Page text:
14 November 2013

Resting Pulse Rates of UK Pre-teens Have Risen During Past 30 Years

The resting pulse rate of UK pre-teens is estimated to have risen by up to two beats a minute during the past 30 years, but the rise does not seem to be linked to the overall weight gain seen in this age group, according to a Medical Research Council funded study, published in theArchives of Disease in Childhood.

While this rise may seem modest, resting pulse rate is a predictor for general physical fitness and cardiovascular health, say the authors, and it could translate into higher risks of diabetes and heart disease in later life.

The findings were based on serial resting pulse rate measurements of almost 23,000 UK children between the ages of 9 and 11, who were part of five studies/surveys between 1980 and 2008. These included the 1970 British birth cohort; the Brompton cohort; the Two Towns Study; the Ten Towns Study; and the annual Health Survey for England (1995-8, 2002, 2006-8).

Overall, average pulse rate was higher in girls at 82.2 beats per minute (bpm) than in boys (78.7 bpm). However, the pulse rate rose consistently over the 30-year period for both sexes by an average of 0.04 bpm every year. The rise was steeper among boys (0.07 bpm), particularly after the mid 1990s, than among girls (0.03 bpm), equating to an increase of 2 bpm among boys and 1 bpm among girls.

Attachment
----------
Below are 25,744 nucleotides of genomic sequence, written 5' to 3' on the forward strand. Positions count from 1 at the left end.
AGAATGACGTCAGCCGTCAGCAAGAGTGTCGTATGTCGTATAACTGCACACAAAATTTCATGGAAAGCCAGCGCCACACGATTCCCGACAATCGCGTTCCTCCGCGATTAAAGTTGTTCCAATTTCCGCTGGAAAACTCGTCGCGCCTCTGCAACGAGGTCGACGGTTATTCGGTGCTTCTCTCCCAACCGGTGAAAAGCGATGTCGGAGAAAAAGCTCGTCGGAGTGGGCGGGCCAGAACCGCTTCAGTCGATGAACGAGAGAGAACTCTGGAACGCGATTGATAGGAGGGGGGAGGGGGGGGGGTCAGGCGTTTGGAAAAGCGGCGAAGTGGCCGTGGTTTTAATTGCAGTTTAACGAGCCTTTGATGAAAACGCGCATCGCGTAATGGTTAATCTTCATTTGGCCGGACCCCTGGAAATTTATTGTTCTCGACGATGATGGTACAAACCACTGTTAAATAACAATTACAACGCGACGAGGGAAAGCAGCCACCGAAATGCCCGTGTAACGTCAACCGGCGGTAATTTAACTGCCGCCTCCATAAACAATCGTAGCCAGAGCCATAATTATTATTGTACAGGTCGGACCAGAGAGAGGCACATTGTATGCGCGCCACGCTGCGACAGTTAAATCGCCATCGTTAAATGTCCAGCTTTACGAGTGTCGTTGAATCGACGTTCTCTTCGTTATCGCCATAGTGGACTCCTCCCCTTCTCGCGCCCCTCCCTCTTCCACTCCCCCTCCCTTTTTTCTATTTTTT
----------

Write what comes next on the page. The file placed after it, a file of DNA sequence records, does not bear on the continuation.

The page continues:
During the 30-year tracking period, the average weight of this age group rose. While pulse rate is associated with body mass index (BMI), the rapid increase in BMI did not fully explain the increased resting pulse rate, possibly because BMI is not a very sensitive measure of lean and fat body mass, say the authors.

They suggest that a fall in the amount of physical activity taken by this age group and an increase in sedentary activity, may have contributed to the rise, as both of these are associated with poorer physical fitness.

While more research is needed to better explain the findings, the trends could have important public health repercussions, warn the authors. They said:

“Although modest, it is important to monitor these trends, especially in boys as they appear to have increased at a faster rate in recent years. If an increase of 2 bpm in mean resting pulse rate in boys persists to the adult population, this could result in a 4 per cent increase in coronary heart disease mortality among healthy men and a 2 per cent increase in risk of developing diabetes among the over 65s.”

The study was led by Dr Leah Li from the MRC Centre of Epidemiology for Child Health, at UCL.

Further information

The paper, entitled ‘Trends in resting pulse rates in 9–11-year-old children in the UK 1980–2008’, is published in the journal Archives of Disease in Childhood.